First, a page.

Prostate Cancer Treatment Linked to Kidney Risk

Dangerous drug lawyers at Pintas & Mullins Law Firm report on a new study that raises major red flags concerning hormonal therapy commonly used to treat prostate cancer. The study suggests that undergoing androgen deprivation therapy increases the risk of developing kidney problems.

Though the hormone therapy lowers the risk of death among men with advanced and aggressive and advanced prostate cancer, researchers assert that it is increasingly being used to treat patients with less advanced disease. Hormone-target therapy for prostate cancer stops testosterone from reaching cancerous cells in the body.

Most prostate cancer cells rely on testosterone to grow and spread, and by cutting off the supply of testosterone causes the cells to either die completely or grow more slowly, depending on the patient. Other side effects from this type of treatment include bone thinning, heart disease, diabetes, loss of muscle mass, and memory problems. Generally, the risks of side effects increase the longer you receive treatment.

The study suggesting the link to kidney problems was conducted by a group of scientists at McGill University in Montreal, Canada, and was recently published in the Journal of the American Medical Association. One of the study authors, Laurent Azoulay, told Reuters Health that their study raised significant concerns about the prescribing of androgen deprivation therapy in patients whose cancer is not yet advanced. He said the key is finding a balance – identifying the patients for which benefits significantly outweigh the risks.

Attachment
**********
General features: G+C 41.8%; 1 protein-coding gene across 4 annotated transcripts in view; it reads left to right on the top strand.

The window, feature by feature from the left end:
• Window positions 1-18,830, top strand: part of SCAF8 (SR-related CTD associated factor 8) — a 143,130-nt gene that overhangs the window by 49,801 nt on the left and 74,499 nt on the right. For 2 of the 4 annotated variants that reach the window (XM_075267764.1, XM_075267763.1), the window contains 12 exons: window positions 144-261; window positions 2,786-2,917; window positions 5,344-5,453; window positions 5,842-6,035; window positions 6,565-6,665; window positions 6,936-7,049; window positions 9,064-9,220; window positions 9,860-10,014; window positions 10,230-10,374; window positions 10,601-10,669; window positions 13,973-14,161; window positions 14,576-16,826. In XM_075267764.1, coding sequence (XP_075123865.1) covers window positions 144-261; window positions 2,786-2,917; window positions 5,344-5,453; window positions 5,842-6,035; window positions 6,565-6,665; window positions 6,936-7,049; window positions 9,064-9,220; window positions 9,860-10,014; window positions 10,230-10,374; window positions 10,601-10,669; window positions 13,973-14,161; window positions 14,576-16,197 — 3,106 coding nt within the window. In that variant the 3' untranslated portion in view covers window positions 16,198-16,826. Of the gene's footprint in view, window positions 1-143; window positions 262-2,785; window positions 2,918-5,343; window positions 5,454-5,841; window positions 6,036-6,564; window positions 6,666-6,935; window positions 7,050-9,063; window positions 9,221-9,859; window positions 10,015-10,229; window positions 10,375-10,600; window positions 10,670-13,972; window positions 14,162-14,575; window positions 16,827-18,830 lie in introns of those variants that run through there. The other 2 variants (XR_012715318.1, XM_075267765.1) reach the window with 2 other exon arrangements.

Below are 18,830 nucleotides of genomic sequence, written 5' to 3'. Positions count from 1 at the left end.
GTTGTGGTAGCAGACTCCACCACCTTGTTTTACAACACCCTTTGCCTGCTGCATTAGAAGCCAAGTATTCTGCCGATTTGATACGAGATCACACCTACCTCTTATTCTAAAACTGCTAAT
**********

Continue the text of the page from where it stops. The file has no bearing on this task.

More than 10,000 men with prostate cancer were included in the study, treated between 1997 and 2008. They were followed for about four years after their initial diagnosis, and during that time, over 230 patients developed an acute kidney injury, defined by a rapid drop in kidney functioning.

The researchers ultimately found that patients undergoing hormone therapy were about two to three times more likely to experience kidney failure after other medications and health issues were taken into account. Fortunately, any past hormone therapy treatment was not linked to a higher kidney risk.

Azoulay noted that it is certainly possible that the changes in testosterone and estrogen levels among those patients on hormone therapy had something to do with changes in kidney health, including how the organs repair themselves after injury. If the study’s conclusion is validated by other peer-reviewed studies, physicians should consider running tests on patient’s kidney function before administering hormone therapy.

In patients with lesser-stage prostate cancer, the concern over kidney risks should be strongly considered particularly if there is uncertainty about the benefits of hormone-targeted treatment. Physicians recommend that patients find out whether there have been clear-cut and established benefits or if it is more of a gray area.

As stated, androgen deprivation therapy is best used in patients with advanced prostate cancer that has spread to other parts of the body. Azoulay stated that for the population with lower-grade cancers of who have had a biochemical recurrence, the effectiveness of androgen deprivation therapy is inadequate, having little to no effect on survival.

Dangerous drug attorneys at Pintas & Mullins Law Firm have decades of experience advocating on behalf of those injured by recalled, defective, or dangerous pharmaceuticals. If your or a loved one was seriously injured by a medication or medical product, you may be entitled to significant compensation for past and future medical bills, lost wages, and pain and suffering.

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